Dear Actuary: What are demographic and longevity risks?
A primer for plan sponsors on demographic and longevity risks and how they affect public pensions.
Underlying drivers of change are fundamentally transforming the foundations of the insurance industry. New ways to expand insurability and to measure, control, and price risk enable the creation of innovative insurance products and services. Digital platforms disrupt how insurers reach policyholders and potential customers, especially millennials who expect on-demand, high-touch services with delightful user experiences. Technology advances including artificial intelligence and cloud computing improve efficiencies, and with automation, insurers can reduce the cost of a claims journey by as much as 30%.1 How can insurers leverage these breakthroughs to address unmet consumer demand, successfully launch new insurance products, and drive down costs?
Milliman addresses this question in the “Innovate to win” series. Our first article presented a roadmap to guide you through the entire innovation process.2 Here, we focus on how you can identify and meet the needs of your customers through market research.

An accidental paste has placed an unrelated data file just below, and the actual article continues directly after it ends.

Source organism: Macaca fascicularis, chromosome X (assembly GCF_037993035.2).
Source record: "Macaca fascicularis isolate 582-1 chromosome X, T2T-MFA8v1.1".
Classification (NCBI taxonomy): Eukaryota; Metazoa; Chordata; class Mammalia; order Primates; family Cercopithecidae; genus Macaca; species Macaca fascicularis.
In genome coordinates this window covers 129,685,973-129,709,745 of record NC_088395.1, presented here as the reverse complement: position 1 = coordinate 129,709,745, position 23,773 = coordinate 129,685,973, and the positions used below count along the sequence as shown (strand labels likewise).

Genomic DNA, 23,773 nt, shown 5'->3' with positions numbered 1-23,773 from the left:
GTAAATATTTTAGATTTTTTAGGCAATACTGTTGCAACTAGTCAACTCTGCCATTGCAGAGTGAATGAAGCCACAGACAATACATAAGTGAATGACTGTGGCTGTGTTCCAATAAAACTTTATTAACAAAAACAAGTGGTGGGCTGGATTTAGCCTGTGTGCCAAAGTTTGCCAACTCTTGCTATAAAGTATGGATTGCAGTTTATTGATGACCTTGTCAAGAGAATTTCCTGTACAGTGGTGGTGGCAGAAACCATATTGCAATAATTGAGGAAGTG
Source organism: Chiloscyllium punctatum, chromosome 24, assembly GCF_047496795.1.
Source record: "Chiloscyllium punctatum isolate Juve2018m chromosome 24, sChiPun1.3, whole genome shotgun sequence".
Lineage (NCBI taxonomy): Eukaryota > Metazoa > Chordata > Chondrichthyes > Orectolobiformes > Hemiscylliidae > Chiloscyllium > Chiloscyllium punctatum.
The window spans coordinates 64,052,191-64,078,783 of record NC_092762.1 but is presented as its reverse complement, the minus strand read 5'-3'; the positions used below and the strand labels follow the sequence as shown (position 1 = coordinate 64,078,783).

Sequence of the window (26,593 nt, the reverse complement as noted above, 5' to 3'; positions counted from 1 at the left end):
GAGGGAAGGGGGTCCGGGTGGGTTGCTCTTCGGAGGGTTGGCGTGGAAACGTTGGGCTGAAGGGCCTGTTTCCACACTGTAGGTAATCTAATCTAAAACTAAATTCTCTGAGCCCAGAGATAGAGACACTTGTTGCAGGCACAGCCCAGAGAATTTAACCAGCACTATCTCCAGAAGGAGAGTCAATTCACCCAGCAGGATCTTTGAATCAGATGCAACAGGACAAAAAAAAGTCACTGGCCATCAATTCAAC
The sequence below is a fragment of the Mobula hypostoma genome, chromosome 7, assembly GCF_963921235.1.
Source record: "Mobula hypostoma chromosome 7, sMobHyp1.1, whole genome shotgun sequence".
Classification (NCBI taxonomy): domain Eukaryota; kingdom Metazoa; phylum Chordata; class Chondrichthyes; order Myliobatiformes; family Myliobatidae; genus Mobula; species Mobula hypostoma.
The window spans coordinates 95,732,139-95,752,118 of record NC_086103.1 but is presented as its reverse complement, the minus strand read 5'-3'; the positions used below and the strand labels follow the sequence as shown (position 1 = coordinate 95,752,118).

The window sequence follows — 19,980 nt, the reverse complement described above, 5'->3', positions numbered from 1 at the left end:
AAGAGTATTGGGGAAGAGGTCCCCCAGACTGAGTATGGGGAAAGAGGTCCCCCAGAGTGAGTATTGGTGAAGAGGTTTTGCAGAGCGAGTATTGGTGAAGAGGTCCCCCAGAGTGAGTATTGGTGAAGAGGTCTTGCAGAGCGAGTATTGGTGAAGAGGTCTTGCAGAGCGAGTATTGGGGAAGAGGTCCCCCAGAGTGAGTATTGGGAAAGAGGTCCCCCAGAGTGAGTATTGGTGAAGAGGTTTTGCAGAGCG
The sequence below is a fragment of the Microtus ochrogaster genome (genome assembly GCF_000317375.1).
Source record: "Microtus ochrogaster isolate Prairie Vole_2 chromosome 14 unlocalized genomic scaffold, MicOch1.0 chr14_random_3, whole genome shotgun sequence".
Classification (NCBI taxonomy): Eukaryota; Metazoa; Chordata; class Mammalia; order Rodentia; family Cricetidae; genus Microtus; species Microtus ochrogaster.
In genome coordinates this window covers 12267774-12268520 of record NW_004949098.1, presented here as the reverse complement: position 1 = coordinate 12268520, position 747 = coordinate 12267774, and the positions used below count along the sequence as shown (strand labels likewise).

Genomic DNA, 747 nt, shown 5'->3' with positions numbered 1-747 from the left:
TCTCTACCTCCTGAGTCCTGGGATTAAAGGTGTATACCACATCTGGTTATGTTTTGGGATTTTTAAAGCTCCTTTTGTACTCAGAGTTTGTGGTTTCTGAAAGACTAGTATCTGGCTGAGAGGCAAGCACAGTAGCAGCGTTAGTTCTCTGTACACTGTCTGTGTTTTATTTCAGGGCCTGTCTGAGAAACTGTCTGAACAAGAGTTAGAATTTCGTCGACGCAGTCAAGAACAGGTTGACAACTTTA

Research into the behavioral economics, marketing, and psychology of insurance products is business-critical for insurers. To sustain profitable growth, insurers must create innovative products and services while improving customer connectivity. The typical insurance company loses 10% to 15% of its customer base every year and the cost of acquiring new customers makes this churn extremely expensive.3 However, innovation is also expensive and inherently risky. According to Harvard Business School, 95% of the 30,000 new products introduced into the general marketplace each year are failures.4 With deep risk management expertise and large customer bases, insurers are better positioned to succeed at innovation when compared to other industries.
Successful innovations solve fundamental customer problems in new, better, or more cost-effective ways. Researching customer needs and expectations in the context of your competitive landscape is an integral part of the process. To mitigate risk, all these questions should be researched and answered before launching any innovation into the market: